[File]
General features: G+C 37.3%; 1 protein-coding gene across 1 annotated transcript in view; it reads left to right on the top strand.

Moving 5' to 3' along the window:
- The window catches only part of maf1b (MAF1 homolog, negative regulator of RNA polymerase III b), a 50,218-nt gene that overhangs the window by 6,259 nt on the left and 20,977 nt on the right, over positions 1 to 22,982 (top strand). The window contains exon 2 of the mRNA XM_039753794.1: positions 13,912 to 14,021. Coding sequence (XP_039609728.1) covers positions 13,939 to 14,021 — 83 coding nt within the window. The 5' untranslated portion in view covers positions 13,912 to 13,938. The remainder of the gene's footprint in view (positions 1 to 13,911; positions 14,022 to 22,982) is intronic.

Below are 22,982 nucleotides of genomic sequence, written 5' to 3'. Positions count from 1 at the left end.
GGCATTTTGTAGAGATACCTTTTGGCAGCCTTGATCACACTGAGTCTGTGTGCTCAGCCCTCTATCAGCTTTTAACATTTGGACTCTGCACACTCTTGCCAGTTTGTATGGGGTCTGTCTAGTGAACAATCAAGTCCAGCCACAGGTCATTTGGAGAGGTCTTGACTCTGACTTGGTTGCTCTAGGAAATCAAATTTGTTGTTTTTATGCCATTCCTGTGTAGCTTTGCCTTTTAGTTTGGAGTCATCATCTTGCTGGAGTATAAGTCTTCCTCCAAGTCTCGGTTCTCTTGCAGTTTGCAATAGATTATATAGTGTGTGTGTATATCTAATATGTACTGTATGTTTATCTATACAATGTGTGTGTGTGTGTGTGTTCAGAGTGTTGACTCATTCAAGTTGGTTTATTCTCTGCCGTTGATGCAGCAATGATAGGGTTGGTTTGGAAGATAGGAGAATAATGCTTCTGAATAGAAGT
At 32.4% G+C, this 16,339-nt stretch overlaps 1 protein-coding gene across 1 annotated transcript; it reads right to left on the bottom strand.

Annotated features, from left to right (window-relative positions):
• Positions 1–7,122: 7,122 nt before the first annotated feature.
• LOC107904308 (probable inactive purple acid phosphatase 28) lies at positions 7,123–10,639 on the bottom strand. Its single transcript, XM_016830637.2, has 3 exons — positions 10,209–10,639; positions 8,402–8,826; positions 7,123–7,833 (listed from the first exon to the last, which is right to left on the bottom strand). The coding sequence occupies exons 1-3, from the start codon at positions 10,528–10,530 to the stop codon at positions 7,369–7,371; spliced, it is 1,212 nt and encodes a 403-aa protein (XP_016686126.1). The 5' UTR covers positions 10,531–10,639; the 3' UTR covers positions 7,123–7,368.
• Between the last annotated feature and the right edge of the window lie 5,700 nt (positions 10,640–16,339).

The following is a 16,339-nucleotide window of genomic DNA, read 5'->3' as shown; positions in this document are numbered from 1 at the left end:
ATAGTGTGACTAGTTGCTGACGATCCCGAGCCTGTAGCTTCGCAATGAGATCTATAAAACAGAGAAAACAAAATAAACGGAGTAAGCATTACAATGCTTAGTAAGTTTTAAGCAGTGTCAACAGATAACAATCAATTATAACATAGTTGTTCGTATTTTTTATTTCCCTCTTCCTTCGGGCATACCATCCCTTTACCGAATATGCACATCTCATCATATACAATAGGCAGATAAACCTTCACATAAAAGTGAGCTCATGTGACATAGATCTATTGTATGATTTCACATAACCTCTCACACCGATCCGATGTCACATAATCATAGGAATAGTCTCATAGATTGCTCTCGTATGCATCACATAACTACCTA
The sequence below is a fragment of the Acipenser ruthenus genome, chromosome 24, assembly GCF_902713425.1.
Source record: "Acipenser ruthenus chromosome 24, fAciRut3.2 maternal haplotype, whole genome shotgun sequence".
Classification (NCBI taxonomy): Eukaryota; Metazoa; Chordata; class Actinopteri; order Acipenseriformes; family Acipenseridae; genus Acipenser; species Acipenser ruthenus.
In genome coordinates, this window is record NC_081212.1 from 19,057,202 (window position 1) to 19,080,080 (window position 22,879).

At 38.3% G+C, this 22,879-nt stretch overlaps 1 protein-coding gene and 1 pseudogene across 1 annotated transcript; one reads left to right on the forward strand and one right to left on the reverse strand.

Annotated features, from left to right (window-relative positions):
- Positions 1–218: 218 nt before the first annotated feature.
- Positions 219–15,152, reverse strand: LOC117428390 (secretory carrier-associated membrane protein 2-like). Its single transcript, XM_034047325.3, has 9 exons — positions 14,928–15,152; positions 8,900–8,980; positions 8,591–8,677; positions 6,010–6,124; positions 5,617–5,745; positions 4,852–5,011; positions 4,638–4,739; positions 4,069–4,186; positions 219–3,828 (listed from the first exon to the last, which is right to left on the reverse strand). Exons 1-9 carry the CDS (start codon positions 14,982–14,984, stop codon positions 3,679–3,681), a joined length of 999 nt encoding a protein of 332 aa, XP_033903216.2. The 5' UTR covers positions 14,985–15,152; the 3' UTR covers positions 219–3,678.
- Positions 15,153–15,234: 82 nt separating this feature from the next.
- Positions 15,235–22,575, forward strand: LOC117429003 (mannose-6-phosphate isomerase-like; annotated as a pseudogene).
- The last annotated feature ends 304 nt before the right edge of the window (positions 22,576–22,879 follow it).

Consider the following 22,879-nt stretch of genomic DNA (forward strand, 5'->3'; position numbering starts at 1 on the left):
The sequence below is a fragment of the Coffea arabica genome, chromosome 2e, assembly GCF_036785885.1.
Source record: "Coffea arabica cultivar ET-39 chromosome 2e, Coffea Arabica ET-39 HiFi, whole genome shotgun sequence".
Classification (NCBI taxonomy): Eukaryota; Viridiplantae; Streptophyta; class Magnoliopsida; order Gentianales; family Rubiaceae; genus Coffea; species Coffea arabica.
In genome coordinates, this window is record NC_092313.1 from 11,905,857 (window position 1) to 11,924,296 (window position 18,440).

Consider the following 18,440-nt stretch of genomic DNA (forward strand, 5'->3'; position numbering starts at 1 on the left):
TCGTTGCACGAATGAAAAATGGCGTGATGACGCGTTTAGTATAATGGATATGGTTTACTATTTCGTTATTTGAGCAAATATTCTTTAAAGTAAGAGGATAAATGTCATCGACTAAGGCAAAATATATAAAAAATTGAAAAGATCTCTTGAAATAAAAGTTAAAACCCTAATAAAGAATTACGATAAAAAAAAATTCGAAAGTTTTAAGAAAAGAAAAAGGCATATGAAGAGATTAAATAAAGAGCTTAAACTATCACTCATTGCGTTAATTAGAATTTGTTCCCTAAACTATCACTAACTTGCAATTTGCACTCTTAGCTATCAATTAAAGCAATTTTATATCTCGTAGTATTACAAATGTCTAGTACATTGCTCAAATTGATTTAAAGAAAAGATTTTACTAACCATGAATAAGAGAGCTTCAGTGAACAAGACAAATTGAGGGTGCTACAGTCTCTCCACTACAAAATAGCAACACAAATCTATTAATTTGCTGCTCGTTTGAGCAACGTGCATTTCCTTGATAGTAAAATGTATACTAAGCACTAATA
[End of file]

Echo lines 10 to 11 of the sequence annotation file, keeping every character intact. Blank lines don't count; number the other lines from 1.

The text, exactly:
• Between the last annotated feature and the right edge of the window lie 5,700 nt (positions 10,640–16,339).

The following is a 16,339-nucleotide window of genomic DNA, read 5'->3' as shown; positions in this document are numbered from 1 at the left end: